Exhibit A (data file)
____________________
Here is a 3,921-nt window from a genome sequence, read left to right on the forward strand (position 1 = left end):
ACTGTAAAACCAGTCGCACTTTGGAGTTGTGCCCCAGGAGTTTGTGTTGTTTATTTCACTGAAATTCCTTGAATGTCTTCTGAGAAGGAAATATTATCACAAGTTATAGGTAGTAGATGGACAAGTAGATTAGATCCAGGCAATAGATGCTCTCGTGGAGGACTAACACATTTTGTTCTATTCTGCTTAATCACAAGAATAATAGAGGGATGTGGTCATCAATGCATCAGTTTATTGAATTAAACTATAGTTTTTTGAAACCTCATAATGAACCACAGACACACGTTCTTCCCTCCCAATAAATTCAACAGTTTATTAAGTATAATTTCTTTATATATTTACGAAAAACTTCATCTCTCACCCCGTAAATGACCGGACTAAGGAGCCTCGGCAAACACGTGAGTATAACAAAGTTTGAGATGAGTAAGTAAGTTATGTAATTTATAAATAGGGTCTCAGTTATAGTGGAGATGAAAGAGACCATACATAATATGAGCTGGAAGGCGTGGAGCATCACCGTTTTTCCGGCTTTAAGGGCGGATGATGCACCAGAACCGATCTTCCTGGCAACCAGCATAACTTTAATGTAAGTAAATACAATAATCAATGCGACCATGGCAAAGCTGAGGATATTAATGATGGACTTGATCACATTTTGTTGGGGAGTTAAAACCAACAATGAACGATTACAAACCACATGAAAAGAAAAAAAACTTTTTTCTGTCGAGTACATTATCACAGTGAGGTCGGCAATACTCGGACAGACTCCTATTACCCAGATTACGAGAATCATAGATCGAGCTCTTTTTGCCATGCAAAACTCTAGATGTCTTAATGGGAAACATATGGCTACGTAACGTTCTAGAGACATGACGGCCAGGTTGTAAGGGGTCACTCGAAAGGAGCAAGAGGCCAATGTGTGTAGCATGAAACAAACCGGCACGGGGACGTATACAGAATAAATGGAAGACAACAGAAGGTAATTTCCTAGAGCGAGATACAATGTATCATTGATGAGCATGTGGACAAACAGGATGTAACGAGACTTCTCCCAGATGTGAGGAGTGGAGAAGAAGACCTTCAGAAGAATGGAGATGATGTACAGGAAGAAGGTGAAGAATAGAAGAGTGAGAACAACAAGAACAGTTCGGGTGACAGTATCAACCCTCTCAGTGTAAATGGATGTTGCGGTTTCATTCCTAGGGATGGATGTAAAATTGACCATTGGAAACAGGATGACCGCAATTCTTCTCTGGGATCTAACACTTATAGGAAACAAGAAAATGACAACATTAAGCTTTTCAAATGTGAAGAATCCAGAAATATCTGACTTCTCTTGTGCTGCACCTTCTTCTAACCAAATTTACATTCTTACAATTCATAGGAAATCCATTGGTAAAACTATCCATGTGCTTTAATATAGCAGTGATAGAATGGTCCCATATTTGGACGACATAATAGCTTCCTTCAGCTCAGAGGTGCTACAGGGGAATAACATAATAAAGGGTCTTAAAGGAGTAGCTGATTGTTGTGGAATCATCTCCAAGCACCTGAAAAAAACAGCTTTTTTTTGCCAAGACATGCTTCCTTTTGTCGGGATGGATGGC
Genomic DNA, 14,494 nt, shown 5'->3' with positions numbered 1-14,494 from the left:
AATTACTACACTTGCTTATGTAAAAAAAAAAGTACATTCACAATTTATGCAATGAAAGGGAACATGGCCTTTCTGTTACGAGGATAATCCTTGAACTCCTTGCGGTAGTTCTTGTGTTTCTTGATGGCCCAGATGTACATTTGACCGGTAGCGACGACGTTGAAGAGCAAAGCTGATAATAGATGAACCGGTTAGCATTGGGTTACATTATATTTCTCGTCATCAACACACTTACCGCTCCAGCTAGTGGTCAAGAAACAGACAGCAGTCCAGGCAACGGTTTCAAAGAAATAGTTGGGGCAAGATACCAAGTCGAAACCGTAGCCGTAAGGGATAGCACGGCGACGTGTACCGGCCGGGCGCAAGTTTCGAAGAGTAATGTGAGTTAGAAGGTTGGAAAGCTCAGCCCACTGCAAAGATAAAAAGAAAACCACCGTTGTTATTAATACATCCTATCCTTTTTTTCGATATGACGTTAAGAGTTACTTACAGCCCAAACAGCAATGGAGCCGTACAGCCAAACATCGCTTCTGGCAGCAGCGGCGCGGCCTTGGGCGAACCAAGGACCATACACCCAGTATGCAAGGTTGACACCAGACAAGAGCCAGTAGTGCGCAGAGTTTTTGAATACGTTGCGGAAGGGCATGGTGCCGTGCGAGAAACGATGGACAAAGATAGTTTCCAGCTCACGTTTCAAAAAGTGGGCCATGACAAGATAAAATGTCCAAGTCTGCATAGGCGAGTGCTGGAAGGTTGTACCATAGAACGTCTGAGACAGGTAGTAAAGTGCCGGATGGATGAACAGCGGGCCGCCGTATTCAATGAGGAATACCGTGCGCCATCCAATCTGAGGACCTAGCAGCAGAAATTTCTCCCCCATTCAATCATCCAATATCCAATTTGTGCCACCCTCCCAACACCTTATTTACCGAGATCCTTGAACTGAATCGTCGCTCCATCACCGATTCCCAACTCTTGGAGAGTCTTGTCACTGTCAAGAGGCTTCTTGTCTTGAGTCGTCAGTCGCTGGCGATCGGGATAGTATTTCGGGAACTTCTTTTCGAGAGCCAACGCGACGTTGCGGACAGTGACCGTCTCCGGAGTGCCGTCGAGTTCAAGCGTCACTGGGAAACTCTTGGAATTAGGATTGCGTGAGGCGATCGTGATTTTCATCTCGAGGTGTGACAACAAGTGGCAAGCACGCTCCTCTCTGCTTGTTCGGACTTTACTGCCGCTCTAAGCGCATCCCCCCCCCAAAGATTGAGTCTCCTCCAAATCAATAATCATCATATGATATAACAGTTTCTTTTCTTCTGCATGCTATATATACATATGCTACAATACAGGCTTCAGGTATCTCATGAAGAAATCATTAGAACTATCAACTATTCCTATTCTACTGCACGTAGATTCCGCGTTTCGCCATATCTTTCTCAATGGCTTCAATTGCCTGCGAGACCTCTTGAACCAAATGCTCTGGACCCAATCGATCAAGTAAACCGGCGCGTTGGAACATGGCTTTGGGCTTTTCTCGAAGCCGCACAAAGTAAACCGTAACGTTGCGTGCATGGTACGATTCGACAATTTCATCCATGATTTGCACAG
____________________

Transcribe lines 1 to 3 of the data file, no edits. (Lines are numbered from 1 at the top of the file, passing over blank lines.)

Here is a 3,921-nt window from a genome sequence, read left to right on the forward strand (position 1 = left end):
ACTGTAAAACCAGTCGCACTTTGGAGTTGTGCCCCAGGAGTTTGTGTTGTTTATTTCACTGAAATTCCTTGAATGTCTTCTGAGAAGGAAATATTATCACAAGTTATAGGTAGTAGATGGACAAGTAGATTAGATCCAGGCAATAGATGCTCTCGTGGAGGACTAACACATTTTGTTCTATTCTGCTTAATCACAAGAATAATAGAGGGATGTGGTCATCAATGCATCAGTTTATTGAATTAAACTATAGTTTTTTGAAACCTCATAATGAACCACAGACACACGTTCTTCCCTCCCAATAAATTCAACAGTTTATTAAGTATAATTTCTTTATATATTTACGAAAAACTTCATCTCTCACCCCGTAAATGACCGGACTAAGGAGCCTCGGCAAACACGTGAGTATAACAAAGTTTGAGATGAGTAAGTAAGTTATGTAATTTATAAATAGGGTCTCAGTTATAGTGGAGATGAAAGAGACCATACATAATATGAGCTGGAAGGCGTGGAGCATCACCGTTTTTCCGGCTTTAAGGGCGGATGATGCACCAGAACCGATCTTCCTGGCAACCAGCATAACTTTAATGTAAGTAAATACAATAATCAATGCGACCATGGCAAAGCTGAGGATATTAATGATGGACTTGATCACATTTTGTTGGGGAGTTAAAACCAACAATGAACGATTACAAACCACATGAAAAGAAAAAAAACTTTTTTCTGTCGAGTACATTATCACAGTGAGGTCGGCAATACTCGGACAGACTCCTATTACCCAGATTACGAGAATCATAGATCGAGCTCTTTTTGCCATGCAAAACTCTAGATGTCTTAATGGGAAACATATGGCTACGTAACGTTCTAGAGACATGACGGCCAGGTTGTAAGGGGTCACTCGAAAGGAGCAAGAGGCCAATGTGTGTAGCATGAAACAAACCGGCACGGGGACGTATACAGAATAAATGGAAGACAACAGAAGGTAATTTCCTAGAGCGAGATACAATGTATCATTGATGAGCATGTGGACAAACAGGATGTAACGAGACTTCTCCCAGATGTGAGGAGTGGAGAAGAAGACCTTCAGAAGAATGGAGATGATGTACAGGAAGAAGGTGAAGAATAGAAGAGTGAGAACAACAAGAACAGTTCGGGTGACAGTATCAACCCTCTCAGTGTAAATGGATGTTGCGGTTTCATTCCTAGGGATGGATGTAAAATTGACCATTGGAAACAGGATGACCGCAATTCTTCTCTGGGATCTAACACTTATAGGAAACAAGAAAATGACAACATTAAGCTTTTCAAATGTGAAGAATCCAGAAATATCTGACTTCTCTTGTGCTGCACCTTCTTCTAACCAAATTTACATTCTTACAATTCATAGGAAATCCATTGGTAAAACTATCCATGTGCTTTAATATAGCAGTGATAGAATGGTCCCATATTTGGACGACATAATAGCTTCCTTCAGCTCAGAGGTGCTACAGGGGAATAACATAATAAAGGGTCTTAAAGGAGTAGCTGATTGTTGTGGAATCATCTCCAAGCACCTGAAAAAAACAGCTTTTTTTTGCCAAGACATGCTTCCTTTTGTCGGGATGGATGGC
Genomic DNA, 14,494 nt, shown 5'->3' with positions numbered 1-14,494 from the left: